4. In its briefs, the Committee argues at great length that the City could have excluded the atheists from the Winter Display system because the atheists' displays were not intended to celebrate "[l]egitimate winter holidays." Whether the First Amendment in fact permitted the City to exclude the atheists from the Winter Display system is not, however, relevant to the outcome here, and we therefore decline to render an advisory opinion on that issue. It is sufficient for present purposes to note that the City set for itself the laudable goal of treating all applicants equally and that, once the City concluded that perpetuating the Winter Display system would be more trouble than it was worth, the City addressed the problem with a neutral regulation that banned all unattended displays, whether religious or secular.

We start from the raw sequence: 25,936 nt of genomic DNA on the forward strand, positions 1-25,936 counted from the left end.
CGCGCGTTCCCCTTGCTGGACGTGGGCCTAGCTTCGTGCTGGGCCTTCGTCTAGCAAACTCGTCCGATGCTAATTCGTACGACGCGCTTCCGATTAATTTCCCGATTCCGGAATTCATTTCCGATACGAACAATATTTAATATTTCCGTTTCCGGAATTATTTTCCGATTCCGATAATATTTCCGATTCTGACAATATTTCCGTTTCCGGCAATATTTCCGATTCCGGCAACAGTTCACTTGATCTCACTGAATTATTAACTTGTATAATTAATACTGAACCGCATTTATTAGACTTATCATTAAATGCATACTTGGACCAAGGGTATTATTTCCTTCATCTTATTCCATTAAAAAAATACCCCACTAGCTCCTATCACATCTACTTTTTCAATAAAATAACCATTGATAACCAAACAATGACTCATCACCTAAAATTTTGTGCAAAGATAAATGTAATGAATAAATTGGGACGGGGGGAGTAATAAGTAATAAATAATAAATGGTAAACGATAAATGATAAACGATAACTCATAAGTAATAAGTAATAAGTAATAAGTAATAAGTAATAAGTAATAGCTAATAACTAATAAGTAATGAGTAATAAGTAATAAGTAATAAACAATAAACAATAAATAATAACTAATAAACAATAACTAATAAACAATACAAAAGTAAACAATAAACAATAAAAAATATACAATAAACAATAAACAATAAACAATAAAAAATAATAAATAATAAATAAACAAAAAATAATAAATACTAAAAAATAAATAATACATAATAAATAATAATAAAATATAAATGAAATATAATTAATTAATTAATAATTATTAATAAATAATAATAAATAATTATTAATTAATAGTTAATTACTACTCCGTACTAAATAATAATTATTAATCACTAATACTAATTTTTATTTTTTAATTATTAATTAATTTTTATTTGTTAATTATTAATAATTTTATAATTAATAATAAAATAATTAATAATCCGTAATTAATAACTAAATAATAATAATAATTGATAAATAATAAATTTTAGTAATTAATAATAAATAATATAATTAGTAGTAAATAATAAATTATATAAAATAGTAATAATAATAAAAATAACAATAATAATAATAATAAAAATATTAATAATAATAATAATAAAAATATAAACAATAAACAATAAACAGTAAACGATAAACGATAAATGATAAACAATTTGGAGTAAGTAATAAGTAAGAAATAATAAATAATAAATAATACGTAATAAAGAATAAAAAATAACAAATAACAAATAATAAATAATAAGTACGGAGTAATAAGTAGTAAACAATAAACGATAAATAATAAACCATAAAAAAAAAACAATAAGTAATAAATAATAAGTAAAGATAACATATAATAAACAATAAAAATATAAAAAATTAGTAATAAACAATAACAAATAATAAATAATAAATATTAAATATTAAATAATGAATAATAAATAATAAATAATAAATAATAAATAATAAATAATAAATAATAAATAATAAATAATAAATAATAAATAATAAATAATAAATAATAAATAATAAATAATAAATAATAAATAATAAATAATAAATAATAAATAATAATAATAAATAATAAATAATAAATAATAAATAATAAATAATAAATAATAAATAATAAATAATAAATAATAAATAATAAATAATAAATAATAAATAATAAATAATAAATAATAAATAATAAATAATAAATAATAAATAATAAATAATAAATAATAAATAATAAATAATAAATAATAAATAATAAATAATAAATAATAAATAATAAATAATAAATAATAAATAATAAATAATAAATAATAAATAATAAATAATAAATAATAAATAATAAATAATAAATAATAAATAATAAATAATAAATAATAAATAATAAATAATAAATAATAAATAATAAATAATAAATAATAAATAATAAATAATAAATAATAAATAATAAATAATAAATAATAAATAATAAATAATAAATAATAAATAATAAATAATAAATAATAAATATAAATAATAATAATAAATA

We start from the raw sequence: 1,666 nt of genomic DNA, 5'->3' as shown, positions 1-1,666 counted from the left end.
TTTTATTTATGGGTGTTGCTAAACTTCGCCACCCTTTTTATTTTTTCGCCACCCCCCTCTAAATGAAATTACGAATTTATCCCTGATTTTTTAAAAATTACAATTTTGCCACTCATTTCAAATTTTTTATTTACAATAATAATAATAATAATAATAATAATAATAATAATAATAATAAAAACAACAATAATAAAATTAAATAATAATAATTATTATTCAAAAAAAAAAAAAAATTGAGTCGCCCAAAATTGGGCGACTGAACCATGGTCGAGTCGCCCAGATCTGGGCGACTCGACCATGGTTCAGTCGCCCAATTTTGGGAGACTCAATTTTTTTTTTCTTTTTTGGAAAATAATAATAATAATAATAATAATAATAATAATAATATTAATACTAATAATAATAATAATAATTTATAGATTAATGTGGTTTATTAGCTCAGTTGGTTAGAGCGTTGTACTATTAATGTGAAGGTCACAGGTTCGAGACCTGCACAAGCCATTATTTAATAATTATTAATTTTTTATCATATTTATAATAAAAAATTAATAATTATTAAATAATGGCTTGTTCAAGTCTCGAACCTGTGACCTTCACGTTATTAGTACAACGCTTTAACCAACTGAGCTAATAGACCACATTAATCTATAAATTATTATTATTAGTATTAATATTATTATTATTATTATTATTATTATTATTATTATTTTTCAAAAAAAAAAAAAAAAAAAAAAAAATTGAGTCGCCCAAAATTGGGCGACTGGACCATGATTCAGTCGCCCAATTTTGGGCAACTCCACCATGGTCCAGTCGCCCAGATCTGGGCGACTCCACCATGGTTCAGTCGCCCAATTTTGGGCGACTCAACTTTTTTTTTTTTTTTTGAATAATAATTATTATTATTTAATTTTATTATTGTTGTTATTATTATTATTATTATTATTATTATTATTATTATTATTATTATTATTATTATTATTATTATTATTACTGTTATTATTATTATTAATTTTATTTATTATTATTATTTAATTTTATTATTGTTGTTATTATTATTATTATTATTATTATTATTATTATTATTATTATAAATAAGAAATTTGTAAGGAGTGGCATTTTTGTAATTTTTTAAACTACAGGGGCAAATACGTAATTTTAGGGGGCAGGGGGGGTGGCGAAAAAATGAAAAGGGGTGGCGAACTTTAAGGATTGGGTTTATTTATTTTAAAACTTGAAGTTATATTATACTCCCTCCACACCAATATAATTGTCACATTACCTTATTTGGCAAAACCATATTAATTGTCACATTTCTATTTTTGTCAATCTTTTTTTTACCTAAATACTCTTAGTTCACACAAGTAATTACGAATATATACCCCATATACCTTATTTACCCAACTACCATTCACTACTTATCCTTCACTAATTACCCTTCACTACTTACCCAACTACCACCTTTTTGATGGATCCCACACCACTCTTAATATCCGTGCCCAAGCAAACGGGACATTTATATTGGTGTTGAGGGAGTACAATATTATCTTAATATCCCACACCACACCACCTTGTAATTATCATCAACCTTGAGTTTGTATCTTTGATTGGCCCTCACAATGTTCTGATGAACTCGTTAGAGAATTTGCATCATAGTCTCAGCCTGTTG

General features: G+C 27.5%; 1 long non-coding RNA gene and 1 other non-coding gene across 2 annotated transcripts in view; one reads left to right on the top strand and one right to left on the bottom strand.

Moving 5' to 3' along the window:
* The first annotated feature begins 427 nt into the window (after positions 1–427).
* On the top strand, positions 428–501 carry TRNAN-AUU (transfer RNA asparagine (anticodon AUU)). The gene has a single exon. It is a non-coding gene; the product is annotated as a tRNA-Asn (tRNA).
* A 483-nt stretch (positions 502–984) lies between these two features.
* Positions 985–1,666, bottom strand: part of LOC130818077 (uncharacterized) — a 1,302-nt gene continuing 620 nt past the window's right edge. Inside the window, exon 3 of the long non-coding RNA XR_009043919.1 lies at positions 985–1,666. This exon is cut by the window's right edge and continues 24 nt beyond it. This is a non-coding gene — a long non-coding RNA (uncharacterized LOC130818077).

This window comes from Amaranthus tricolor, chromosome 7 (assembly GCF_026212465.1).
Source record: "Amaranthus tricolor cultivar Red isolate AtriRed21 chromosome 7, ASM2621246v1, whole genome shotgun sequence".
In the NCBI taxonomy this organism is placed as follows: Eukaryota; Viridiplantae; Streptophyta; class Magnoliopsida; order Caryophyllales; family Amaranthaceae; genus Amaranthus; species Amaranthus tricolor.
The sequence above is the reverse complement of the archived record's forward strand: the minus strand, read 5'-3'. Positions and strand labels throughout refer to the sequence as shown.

5. To say that generally applicable bans on particular forms of speech are content-neutral regulations is not to suggest that such bans will always be constitutional. On the contrary, the Supreme Court has indicated that such bans are suspect when they suppress more speech than is necessary to accomplish their objectives. See, e.g., Martin v. City of Struthers, 319 U.S. 141, 145-46, 63 S.Ct. 862, 87 L.Ed. 1313 (1943) (ordinance prohibiting ringing doorbells for the purpose of distributing handbills violated the First Amendment, because "[d]oor to door distribution of circulars is essential to the poorly financed causes of little people"); Schneider v. Town of Irvington, 308 U.S. 147, 162, 60 S.Ct. 146, 84 L.Ed. 155 (1939) (ordinances banning all distribution of literature in public streets in order to prevent litter were invalid under the First Amendment; the better course was for cities to punish "those who actually throw papers on the streets"). In this section of our opinion, we hold only that blanket bans applicable to all speakers are content-neutral.